Discussed: Aztec mythology, Judas, family, hummingbirds, and the language of betrayal.

When we write about family, are we betraying the people closest to us? When we avoid the topic, do we betray ourselves?

On October 6, poet Natalie Diaz took the stage to address these and other questions for the first installment of the PEN DIY series. In her literary how-to, titled “How to Sacrifice Your Brother, Even When He is an Aztec,” Diaz shared her advice on writing about those closest to you.

Step 1: Understand that we have never seen an apple, so we are completely free from apples 

Thanks to science we know that light will always arrive at our eyes a little too late, and who’s to say colors are even real? An apple in a poem—or an icebox full of plums—is not actually an apple. The key? Get as close to the apple as possible; write around the apple. Write about everything an apple is not. 

Step 2: Say it, “I am the Judas Horse.” 

When we attempt to tame language, it often betrays us. It breaks free from our grasp like a wild mustang herd (sans Judas Horse)

Step 3: Know the Difference Between Prophet and Poet; Quickly Forget that Difference 

It’s said that losing a language is “like dropping a bomb on the Louvre.” When a language is lost, it’s the people that are betrayed.  Language may be a fickle companion, but Diaz maintains the fight to preserve her native language. She works closely with the last three remaining Mojave elders, she documents and preserves their shared history: jokes, stories, and cadences. According to Diaz, “In Mojave, everything passes through your dreams. All your gifts come from dreams. And so [the elders] discussed maybe the dreams are coming to the kids, but maybe they’re coming in Mojave, and maybe they don’t understand that.”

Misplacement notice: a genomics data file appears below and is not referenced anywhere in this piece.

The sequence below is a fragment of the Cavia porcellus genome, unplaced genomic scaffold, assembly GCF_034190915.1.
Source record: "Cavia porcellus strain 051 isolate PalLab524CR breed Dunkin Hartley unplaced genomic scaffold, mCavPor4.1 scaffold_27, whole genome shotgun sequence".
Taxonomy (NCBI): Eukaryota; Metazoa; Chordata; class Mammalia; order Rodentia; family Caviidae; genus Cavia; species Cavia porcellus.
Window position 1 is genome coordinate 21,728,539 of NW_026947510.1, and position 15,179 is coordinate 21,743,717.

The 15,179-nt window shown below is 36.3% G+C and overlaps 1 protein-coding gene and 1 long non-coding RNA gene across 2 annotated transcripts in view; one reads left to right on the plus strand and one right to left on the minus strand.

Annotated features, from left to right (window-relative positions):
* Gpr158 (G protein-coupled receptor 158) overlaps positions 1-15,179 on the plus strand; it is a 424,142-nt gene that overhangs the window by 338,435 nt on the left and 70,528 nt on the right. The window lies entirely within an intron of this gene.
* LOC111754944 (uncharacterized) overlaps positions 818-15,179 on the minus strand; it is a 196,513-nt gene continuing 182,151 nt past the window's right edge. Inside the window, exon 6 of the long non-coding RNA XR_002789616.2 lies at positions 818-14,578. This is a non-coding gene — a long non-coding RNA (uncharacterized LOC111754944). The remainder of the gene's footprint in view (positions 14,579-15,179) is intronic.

Might poets help us to interpret dreams in disappearing languages? 

Step 4: Ask yourself, “Does the moon only exist if I am looking at it?” (a.k.a. the Quantum Theory of Suffering) 

In her poetry, Diaz circles around her family, using outside images and forms to guide language closer to her actual experience. She mythologizes the pain of living with a brother who is an addict by casting him as both Judas and the Aztec god “Huitzilopochtli,…half-man, half-hummingbird.” 

The word “hummingbird,” Diaz notes, “[in Mojave] is nyen nyen, and it doesn’t mean ‘bird’—it is a description of what a hummingbird does, moving into and out of a flower. This is also our word for sex.”

In Diaz’s collection, When My Brother Was an Aztec, language acts out the struggle of a family’s inner dialogue. “My mother’s response to the book was ‘It’s just that it didn’t happen like that,’”says Diaz. “…And my sister immediately replied, ‘What do you mean? That’s exactly the way it happened.” 

Step 5: Look at the moon. Write a poem. 

Did it happen that way? It did and it didn’t. We all know language (not to mention memory) is duplicitous, vacillating, and prone to making deals at a crossroads—infinitely unreliable and gloriously inescapable. No amount of wariness avails; our stories follow us like the moon in the night sky. 

Diaz leaves the audience with this question, “Can you imagine holding a word in your mouth for the very first time?” 

Can you?